(actual ticket to a Washington, D.C. showing of the movie found in my father’s dresser drawer)
The quintessential biopic, Patton (which was co-written by Francis Ford Coppola) gets everything right. Let me count the ways
It is content to present its subject without the context of some anachronistic cause. In Coppola’s hands, Patton is not emblematic of something larger and more ominous or glorious, be it the hubris of American imperialism, the degradation of war, blah blah blah. He is a flesh-and-bones person who grafted himself onto and shaped one of history’s more momentous times.
It is nuanced. Coppola never lets you get comfortable with Patton and by the end of the film, you remain torn as to the sum of his virtues and vices, which is so much more interesting than the hagiographies or hit jobs we see so often today.
It’s largely composed of true events. Patton did say the outrageous things attributed to him (if not in the form presented by the film), and he was every bit the preening ass and decisive, bold general portrayed in the film. The two incidents where Patton slaps soldiers are condensed into one, and Patton is given too much of a role in the plan to invade Sicily, but otherwise, the picture hews closely to history without becoming tedious. Most historical criticisms of the film zero in on what it doesn’t depict (much as with American Sniper), which is a legitimate criticism only if you give credence to the “I would have done it this way” school. When it does take poetic license, it comports with other established facts. Patton did not shoot his pistol at attacking German aircraft, but the attack occurred just as he was berating the Brits for failure to provide air cover, and Patton’s risky bravado in the face of enemy fire was legendary. Patton did not shoot mules blocking a convoy, but he did order them shot and their cart dumped into the river. Patton did not tell a British general that he had been in a battle centuries old, but he was a strong believer in reincarnation. Indeed, he wrote a poem in 1922, “Through A Glass Darkly”, a stanza of which reveals his inclination:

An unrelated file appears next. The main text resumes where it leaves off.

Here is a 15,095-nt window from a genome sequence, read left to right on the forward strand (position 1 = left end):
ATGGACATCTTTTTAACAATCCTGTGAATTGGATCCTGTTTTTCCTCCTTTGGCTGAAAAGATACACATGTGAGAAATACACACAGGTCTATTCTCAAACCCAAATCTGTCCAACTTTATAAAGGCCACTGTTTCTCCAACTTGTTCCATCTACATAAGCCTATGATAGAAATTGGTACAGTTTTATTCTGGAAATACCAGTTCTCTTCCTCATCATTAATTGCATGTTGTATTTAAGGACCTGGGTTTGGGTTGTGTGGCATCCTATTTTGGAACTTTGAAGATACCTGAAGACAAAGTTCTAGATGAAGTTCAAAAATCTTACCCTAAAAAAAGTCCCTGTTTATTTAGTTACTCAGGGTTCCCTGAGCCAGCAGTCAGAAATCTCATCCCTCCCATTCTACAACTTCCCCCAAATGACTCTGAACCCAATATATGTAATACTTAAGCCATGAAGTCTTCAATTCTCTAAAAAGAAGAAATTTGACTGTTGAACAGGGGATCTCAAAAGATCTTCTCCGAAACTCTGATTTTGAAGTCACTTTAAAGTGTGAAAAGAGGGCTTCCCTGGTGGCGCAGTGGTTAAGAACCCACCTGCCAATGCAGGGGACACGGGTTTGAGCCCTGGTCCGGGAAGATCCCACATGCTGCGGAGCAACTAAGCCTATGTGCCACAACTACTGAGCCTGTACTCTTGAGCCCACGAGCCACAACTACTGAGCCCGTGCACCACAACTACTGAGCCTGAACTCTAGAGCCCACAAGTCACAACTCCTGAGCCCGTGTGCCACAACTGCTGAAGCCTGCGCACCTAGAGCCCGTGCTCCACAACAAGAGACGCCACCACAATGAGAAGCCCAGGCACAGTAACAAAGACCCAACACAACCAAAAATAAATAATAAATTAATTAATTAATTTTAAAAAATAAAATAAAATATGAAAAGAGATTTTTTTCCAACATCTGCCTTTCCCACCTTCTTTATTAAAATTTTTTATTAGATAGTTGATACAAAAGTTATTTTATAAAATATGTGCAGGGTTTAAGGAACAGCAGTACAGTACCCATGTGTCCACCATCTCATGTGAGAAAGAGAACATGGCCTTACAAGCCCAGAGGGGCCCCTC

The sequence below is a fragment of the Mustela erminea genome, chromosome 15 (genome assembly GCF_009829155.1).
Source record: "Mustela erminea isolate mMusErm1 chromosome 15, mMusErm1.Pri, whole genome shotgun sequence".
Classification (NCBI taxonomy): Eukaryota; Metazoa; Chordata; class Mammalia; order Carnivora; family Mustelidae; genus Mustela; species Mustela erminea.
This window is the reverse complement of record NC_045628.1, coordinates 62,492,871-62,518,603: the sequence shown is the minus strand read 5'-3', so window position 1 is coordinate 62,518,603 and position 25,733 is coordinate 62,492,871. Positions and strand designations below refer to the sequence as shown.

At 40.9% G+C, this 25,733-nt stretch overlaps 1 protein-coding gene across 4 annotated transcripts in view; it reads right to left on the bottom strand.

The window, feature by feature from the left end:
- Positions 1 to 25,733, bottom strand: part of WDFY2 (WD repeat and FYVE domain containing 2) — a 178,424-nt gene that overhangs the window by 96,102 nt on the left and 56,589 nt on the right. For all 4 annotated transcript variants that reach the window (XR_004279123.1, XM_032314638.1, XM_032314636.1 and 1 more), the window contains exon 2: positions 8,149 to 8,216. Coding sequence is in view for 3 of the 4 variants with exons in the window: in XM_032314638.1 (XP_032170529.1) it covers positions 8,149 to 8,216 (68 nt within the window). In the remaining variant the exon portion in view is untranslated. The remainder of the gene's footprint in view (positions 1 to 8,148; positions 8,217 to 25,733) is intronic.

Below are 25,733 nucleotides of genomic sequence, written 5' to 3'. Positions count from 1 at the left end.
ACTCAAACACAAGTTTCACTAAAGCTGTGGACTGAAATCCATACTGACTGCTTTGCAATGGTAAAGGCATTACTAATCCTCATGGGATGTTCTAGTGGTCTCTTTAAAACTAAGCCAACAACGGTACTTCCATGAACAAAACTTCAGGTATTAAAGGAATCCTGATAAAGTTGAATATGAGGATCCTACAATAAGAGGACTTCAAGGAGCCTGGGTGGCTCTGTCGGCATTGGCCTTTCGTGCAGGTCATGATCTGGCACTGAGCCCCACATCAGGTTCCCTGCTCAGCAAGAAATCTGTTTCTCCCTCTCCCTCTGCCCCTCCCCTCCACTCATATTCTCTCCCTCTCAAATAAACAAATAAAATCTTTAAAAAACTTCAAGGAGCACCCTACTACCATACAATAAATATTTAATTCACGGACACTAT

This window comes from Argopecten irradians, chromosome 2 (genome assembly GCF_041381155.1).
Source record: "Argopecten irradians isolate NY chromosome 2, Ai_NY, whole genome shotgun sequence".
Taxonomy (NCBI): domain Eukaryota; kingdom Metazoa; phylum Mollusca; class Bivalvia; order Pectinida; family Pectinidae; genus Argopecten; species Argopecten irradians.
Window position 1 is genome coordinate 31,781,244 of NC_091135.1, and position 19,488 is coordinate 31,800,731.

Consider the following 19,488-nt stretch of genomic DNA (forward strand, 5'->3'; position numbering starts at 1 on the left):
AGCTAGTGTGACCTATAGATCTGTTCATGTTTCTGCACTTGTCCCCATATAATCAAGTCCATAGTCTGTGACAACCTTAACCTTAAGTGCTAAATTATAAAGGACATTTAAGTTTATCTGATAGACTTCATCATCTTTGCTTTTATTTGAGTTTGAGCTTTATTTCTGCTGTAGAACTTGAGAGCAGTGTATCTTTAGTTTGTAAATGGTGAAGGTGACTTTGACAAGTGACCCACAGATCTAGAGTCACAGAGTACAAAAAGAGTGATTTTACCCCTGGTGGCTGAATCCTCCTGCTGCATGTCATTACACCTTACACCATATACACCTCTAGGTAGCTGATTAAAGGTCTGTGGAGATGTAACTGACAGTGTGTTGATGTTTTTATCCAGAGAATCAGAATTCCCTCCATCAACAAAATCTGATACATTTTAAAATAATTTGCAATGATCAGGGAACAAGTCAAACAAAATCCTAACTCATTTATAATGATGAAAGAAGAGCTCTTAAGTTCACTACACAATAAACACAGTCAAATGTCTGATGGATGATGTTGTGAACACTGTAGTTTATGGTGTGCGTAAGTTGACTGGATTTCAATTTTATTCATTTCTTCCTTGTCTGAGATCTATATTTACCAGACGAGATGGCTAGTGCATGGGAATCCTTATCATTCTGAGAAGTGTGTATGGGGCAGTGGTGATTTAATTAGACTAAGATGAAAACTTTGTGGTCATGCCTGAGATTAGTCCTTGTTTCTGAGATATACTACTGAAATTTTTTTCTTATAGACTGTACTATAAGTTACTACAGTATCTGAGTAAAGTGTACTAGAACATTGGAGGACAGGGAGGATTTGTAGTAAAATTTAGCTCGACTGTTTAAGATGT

Perhaps I stabbed our Savior
In His sacred helpless side.
Yet I’ve called His name in blessing
When in after times I died.
Patton is also noteworthy because the actor playing the subject gives a commanding performance. George C. Scott reportedly made a determined study of General Patton and by most accounts, captured him (save for Patton’s higher pitched voice). Incredibly, Rod Steiger, Lee Marvin, Robert Mitchum and Burt Lancaster all turned down the lead role.
It also looks authentic, in large part, because the producers rented out WWII-era materiel that had been sold to Spain and largely filmed the picture there. Obviously, shortcuts were made (the Spaniards didn’t have a passel full of Tiger tanks), but director Franklin Schaffner (Planet of the Apes) does great work with what he has in terms of equipment and locale.
Finally, what a Jerry Goldsmith score.
The movie won 7 Oscars, including Best Picture, Best Actor, and Best Original Screenplay and sits at #89 in AFI’s top 100 films.